Before the M6 provided a fast way north, most Anglo-Scottish traffic avoided Shap summit on the A6, and so Scotch Corner was the key location where traffic for the west of Scotland left the Great North Road to cut across the Pennines to reach the A6 at Penrith. This section of the A66 looks very fast on the map, but as with many Roman roads it is quite narrow in places. A recent BBC programme dubbed it "Britain's Worst Road" - beating both the M6 and the M25, which was a little unfair. About two-thirds of it is dualled, including the whole of the transpennine section from Bowes to Brough, and it has bypasses for Greta Bridge, Bowes (with a limited access junction with the A67, a road we shall meet again) Brough, (junction for the A685 to Kirkby Steven and the M6 at J38), Appleby-in-Westmorland, Temple Sowerby and Penrith. Much of this route is very remote - at Stainmore Summit, the boundary between Yorkshire and Westmorland, the parallel railway was the highest in England until it closed in the 1960s.
Originally the western end of the A66 was on the A6 to the south of the centre of Penrith and this was what in previous centuries made the town an important stagecoach stop. In fact one of the streets close to, but not on, the former A66 route is called Old London Road. The now former route is now firstly a shortcut from the town centre to the A686 at Carleton Village, secondly a country lane connecting the A686 with a private school along which has a milestone along it saying Penrith 1 mile, Appleby 13 miles and lastly due to some downgrading in the early 1990s, probably to stop joyriders using the road (as it is quite a steep hill down from Carleton), the section that runs underneath the present A66 is now simply a footpath and farm track.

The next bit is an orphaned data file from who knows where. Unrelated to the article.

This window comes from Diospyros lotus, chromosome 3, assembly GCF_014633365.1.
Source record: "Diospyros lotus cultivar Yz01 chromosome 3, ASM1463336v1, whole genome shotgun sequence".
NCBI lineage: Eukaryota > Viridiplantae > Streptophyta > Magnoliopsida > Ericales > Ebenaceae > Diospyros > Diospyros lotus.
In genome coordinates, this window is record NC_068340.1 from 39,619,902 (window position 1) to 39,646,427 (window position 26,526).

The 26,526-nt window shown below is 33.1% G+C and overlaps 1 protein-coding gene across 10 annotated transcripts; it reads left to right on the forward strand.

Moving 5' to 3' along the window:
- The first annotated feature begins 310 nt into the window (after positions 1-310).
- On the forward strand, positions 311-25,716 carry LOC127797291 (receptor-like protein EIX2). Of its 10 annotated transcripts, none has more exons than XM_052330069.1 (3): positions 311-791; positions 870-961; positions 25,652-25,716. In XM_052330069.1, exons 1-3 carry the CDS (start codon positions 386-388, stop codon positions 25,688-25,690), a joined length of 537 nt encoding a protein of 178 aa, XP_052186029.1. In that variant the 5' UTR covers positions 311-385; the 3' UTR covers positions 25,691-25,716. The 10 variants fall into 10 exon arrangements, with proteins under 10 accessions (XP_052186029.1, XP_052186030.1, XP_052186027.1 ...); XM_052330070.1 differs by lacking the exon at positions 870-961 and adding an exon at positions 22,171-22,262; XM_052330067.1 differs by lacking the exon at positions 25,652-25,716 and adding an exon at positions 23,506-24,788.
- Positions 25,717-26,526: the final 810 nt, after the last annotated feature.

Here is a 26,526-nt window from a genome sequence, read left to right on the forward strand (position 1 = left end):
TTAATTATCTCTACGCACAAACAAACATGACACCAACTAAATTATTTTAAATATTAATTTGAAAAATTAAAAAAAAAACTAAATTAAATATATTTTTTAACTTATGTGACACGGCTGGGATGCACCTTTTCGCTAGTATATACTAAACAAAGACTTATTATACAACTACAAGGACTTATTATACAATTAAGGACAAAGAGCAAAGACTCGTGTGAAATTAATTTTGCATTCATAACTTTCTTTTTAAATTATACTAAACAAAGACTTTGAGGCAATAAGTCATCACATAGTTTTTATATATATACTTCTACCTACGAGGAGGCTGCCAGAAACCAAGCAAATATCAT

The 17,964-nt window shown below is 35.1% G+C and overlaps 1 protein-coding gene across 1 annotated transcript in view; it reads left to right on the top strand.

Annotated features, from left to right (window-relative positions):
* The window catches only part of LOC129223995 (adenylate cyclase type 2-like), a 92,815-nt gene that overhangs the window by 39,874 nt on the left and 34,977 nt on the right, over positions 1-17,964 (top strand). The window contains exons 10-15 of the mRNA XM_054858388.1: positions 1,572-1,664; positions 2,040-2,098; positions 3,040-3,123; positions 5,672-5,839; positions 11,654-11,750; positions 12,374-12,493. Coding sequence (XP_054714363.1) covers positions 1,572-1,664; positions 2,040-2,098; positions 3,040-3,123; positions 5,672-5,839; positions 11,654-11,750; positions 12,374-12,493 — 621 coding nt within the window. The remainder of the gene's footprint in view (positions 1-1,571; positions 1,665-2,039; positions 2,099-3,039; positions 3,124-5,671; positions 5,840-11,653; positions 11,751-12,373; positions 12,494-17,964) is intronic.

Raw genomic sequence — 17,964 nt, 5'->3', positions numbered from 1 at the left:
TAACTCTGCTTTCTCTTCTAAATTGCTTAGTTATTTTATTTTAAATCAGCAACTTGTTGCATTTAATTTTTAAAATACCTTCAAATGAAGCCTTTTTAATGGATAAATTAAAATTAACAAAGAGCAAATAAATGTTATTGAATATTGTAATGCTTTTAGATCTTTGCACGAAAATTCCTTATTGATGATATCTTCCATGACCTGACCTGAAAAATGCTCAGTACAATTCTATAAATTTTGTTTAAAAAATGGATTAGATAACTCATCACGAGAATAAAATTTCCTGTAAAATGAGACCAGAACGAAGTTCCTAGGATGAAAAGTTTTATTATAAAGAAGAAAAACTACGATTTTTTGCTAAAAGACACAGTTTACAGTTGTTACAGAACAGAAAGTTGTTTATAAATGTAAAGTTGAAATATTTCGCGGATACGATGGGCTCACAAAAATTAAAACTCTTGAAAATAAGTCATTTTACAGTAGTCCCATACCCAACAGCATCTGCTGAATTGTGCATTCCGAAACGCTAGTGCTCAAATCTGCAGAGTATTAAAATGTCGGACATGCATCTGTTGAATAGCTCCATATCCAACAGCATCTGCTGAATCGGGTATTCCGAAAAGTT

A major upgrade to roads in the Northern Lake District took place in the early 1970s, in particular the route from Penrith to Cockermouth via Keswick, then known as the A594. This was around the time that the parallel railway line was closed. In order to encourage drivers to reach the Keswick area by way of the M6 and the upgraded A594, instead of the A591 via Ambleside, the A594 was renumbered as the A66.
From the M6, the Penrith bypass continues as the new alignment of the A66, now anomalously numbered as it is in Zone 5 (having already crossed the A6) and dual carriageway as far as Penruddock. Notably, the two carriageways are often a short distance apart on this stretch, as the new eastbound carriageway is more heavily engineered than the original westbound one.